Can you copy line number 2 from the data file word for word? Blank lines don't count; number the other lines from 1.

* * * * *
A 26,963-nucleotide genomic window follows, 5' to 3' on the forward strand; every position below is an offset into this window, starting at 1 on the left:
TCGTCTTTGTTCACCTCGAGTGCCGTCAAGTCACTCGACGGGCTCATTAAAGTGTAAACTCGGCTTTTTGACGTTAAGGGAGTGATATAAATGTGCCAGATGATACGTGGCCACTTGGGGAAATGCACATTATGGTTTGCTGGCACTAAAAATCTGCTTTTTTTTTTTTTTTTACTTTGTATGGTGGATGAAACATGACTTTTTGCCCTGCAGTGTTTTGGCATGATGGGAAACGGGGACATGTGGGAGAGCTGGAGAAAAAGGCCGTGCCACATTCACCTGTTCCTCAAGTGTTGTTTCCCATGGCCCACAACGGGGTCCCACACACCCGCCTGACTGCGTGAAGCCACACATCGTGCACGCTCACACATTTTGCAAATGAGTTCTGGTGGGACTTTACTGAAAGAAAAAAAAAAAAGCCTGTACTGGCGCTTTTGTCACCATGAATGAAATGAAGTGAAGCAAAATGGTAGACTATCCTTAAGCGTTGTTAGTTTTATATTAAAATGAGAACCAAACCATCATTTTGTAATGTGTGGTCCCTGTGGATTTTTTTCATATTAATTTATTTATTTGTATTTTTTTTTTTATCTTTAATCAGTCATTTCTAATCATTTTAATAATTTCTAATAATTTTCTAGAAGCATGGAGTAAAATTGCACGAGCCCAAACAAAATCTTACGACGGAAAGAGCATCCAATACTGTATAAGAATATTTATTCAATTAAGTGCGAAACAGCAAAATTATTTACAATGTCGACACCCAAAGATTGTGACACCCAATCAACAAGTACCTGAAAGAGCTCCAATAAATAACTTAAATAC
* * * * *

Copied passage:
TCGTCTTTGTTCACCTCGAGTGCCGTCAAGTCACTCGACGGGCTCATTAAAGTGTAAACTCGGCTTTTTGACGTTAAGGGAGTGATATAAATGTGCCAGATGATACGTGGCCACTTGGGGAAATGCACATTATGGTTTGCTGGCACTAAAAATCTGCTTTTTTTTTTTTTTTTACTTTGTATGGTGGATGAAACATGACTTTTTGCCCTGCAGTGTTTTGGCATGATGGGAAACGGGGACATGTGGGAGAGCTGGAGAAAAAGGCCGTGCCACATTCACCTGTTCCTCAAGTGTTGTTTCCCATGGCCCACAACGGGGTCCCACACACCCGCCTGACTGCGTGAAGCCACACATCGTGCACGCTCACACATTTTGCAAATGAGTTCTGGTGGGACTTTACTGAAAGAAAAAAAAAAAAGCCTGTACTGGCGCTTTTGTCACCATGAATGAAATGAAGTGAAGCAAAATGGTAGACTATCCTTAAGCGTTGTTAGTTTTATATTAAAATGAGAACCAAACCATCATTTTGTAATGTGTGGTCCCTGTGGATTTTTTTCATATTAATTTATTTATTTGTATTTTTTTTTTTATCTTTAATCAGTCATTTCTAATCATTTTAATAATTTCTAATAATTTTCTAGAAGCATGGAGTAAAATTGCACGAGCCCAAACAAAATCTTACGACGGAAAGAGCATCCAATACTGTATAAGAATATTTATTCAATTAAGTGCGAAACAGCAAAATTATTTACAATGTCGACACCCAAAGATTGTGACACCCAATCAACAAGTACCTGAAAGAGCTCCAATAAATAACTTAAATAC